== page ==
In short, we strengthen culture.IMG_1217

Empathy requires that you feel, and that’s scary for some (including me).  Without it though, we find ourselves in tragic situations.  I believe our schools should be places of comfort, inspiration, and belonging.  Connecting with students, personalizing the school experience, valuing their voice…they aren’t extras.  They’re the very foundation upon which we build strong schools, and it’s time we prioritize these shifts.  We live in a world where school isn’t just school anymore; it’s the therapist’s office, the doctor, the parent, the family.

Let’s embrace what empathy can teach us about becoming the teachers that students need us to be in this present moment.

 

 

Hypocrisy 1; Equity 0: epic parenting dilemma

So my own hypocrisy smacked me in the face today.  Hard.  And I have to come clean if I’m to have a prayer of working through the existential crisis that’s unfolded in the last 24 hours.

I thought that one of my core beliefs centered around equity : all students deserve access to opportunity.

But when push came to shove for me last night, I failed as a human for what I tell myself was a trade-off as a mother.  I chose to advocate for separation instead of for equity in hopes of sheltering my child from exposure to what I perceived as a possibly harmful environment.  Maybe my child felt better in the short term, but what have I taught him for the long haul?

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Everybody struggles.  I’m struggling with this.  I’m looking at my own background, remembering my roots and considering how they shape my current reactions.  The daughter of a truck driver, I grew up with a father who freely embraced the f-bomb as every part of speech (and in just about every sentence).  Sidesplittingly funny with strong views on everything from politics to the Yankees, his language always threw me.  Language was at the heart of my discomfort in both of these situations–listening to my father and the potential for that kind of language to surround my son for four nights.   I’m all design thinking and empathy in school, but I didn’t honor that here.

But what if…it didn’t look like that?

What if my son had the opportunity to build bridges instead of be sheltered?  What if he learned some empathy himself?  Might there have been long-lasting positive effects?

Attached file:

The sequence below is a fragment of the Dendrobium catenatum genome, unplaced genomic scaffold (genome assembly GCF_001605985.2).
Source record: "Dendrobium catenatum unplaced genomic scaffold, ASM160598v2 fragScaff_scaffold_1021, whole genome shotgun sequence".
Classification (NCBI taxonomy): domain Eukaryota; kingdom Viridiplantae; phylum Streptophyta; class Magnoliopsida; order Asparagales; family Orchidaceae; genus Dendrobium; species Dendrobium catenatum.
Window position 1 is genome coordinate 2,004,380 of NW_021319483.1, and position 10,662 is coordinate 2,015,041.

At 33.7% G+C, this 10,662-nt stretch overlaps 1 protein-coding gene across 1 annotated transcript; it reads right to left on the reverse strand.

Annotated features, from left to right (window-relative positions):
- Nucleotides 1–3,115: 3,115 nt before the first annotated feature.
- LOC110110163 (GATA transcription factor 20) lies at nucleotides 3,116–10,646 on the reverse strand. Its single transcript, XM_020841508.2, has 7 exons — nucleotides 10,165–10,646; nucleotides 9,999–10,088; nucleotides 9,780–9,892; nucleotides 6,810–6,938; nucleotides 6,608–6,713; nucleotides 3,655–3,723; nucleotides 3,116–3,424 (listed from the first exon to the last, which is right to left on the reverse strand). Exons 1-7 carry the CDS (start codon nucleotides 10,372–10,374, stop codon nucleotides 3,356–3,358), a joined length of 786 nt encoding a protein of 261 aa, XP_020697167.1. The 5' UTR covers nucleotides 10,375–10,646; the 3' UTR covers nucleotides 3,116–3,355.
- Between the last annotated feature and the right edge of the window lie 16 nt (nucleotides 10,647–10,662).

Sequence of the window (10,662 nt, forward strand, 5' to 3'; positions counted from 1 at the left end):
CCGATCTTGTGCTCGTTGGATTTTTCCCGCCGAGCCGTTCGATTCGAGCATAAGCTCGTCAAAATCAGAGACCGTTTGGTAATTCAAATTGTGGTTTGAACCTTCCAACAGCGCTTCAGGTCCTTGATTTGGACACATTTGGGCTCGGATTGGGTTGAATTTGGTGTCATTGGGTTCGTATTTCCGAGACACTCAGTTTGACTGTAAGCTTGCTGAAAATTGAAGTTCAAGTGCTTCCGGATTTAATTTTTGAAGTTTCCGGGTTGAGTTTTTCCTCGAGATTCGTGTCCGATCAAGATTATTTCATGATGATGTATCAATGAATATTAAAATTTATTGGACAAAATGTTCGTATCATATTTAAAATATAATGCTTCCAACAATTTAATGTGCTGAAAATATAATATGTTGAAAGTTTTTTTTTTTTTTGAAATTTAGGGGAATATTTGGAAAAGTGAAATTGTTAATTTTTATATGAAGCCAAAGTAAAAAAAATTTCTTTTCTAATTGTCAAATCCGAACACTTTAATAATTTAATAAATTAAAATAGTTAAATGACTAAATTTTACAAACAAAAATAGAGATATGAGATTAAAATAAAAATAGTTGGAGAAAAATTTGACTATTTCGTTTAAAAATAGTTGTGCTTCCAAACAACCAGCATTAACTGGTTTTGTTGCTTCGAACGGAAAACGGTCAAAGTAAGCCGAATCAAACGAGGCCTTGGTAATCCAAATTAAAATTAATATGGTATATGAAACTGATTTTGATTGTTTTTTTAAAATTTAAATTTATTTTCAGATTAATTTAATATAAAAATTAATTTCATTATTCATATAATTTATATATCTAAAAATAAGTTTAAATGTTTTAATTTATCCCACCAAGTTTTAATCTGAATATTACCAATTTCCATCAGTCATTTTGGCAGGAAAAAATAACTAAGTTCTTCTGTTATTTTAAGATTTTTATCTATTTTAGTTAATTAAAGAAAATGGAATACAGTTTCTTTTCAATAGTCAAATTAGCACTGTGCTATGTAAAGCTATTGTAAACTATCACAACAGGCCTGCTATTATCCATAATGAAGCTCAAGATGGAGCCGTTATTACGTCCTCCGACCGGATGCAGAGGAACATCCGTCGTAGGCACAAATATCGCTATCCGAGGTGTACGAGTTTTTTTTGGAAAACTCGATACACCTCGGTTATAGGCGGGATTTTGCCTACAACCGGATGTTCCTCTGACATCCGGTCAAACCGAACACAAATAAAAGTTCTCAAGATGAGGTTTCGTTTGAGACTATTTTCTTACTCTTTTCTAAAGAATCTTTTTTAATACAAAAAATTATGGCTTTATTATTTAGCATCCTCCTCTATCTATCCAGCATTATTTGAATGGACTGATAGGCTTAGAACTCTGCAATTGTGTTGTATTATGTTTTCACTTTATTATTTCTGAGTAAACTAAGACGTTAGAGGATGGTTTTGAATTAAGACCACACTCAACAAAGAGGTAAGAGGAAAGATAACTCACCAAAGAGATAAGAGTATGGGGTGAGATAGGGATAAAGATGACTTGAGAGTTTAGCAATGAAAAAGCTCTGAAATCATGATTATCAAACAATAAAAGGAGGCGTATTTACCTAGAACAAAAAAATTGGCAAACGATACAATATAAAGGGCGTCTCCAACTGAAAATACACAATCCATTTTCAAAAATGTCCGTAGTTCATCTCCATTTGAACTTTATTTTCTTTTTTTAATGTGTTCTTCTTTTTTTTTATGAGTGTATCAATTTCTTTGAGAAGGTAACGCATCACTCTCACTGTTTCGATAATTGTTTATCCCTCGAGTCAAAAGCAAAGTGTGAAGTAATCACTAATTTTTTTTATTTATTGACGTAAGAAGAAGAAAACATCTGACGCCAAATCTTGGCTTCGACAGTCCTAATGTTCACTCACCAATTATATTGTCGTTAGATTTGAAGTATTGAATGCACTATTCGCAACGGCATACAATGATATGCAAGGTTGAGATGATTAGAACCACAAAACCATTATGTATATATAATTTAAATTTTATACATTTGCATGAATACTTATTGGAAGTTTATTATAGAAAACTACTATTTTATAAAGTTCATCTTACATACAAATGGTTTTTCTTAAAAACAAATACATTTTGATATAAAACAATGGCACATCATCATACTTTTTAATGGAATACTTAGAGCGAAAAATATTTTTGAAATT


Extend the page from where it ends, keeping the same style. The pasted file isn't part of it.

When does fighting for equity outweigh concerns as a parent?  

Does it?

 

 

Photo credit: Volkan Olmez (Unsplash)

 

 

Spirit animals & the power of reflection

While I would be proud to present my spirit animal as the wise owl, the shrewd wolf, or the majestic eagle, I share a far more ridiculous reality: SQUIRREL!  No, really.  It’s SQUIRREL!  It’s my inspiration junkie self finally coming to terms with the beauty of this animal in its abrupt pivots, its nimble movements over unstable terrain, its rapid adjustments and keen senses.  Squirrels are adorable bundles of explosive energy and it’s difficult to predict where they’ll go next.  I’m down with that, and it took a trip to SXSWEdu and a chance meeting of a fellow SQUIRREL! for me to identify and embrace this fact.  I understand its significance and importance in my life, and now I have an answer when someone asks that most revealing of questions as a conversation opener.

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Look at this guy…so ready to go get ’em!  Photo: Anthony Intraversato

All this erratic squirrel energy demands balance, and that prompts me to reflect on reflection.  I’ve pondered the place of reflection in the new educational landscape, and part of my struggle remains the time it takes to sufficiently reflect.  Who has time for reflection when you could be DOING something?!  Then my mind goes all John Dewey on me and I remember my wits:

“We do not learn from experience.  We learn from reflecting on experience.”

He’s looking all Uncle Sam with a pointy finger in my mind, but okay.  I believe this.  Reflection is important.  And our students do not have a firm grasp on what it means to reflect.  (Honestly, they’re more SQUIRREL! than I am.)  While co-teaching our Exploring Education class, Pat LaClair and I found ourselves mired in attempts to help students reflect.  We failed.  Often.  We started by asking thought-provoking questions.  We shared examples.  We asked what our students thought about their experiences and then we asked WHY?  Why did they feel this way?  While we eventually made some progress from relatively shallow answers to more in-depth thought, I was left with two observations:

1. reflection is absolutely imperative to deeper learning.

2. we need to vary our approach.

How might we do that?  Some moments of inspiration hit hard last week while I was in a workshop at SXSWEdu led by  Dan Ryder and Amy Burvall.  The two have created an incredible collection of activities in Intention: Critical Creativity in the Classroom that promise to develop metaphorical thinkers, and I believe that this is one way forward with reflection.  In a world of SQUIRREL! type thinkers, these activities are quick, fun, and genuinely compel students to reflect and think deeply.  With Legos.  And Oreos.  Check out our exercise in representing a social issue with Oreo:

That toilet?  Come on!  Brilliant.  We had two minutes and an Oreo.  Take a second (SQUIRREL time) and consider the kind of thinking one has to engage in to bring to life this simple creation.  It’s metaphorical, right?  And metacognitive.  It’s creative, and it’s deeper than even a thought-provoking question might elicit.  While I believe that written reflection is integral to learning, we need additional formative opportunities to help students move toward deeper reflection.  With short activities such as these (heavily weighted with fun), students can begin to develop the kind of mindset that deep reflection requires.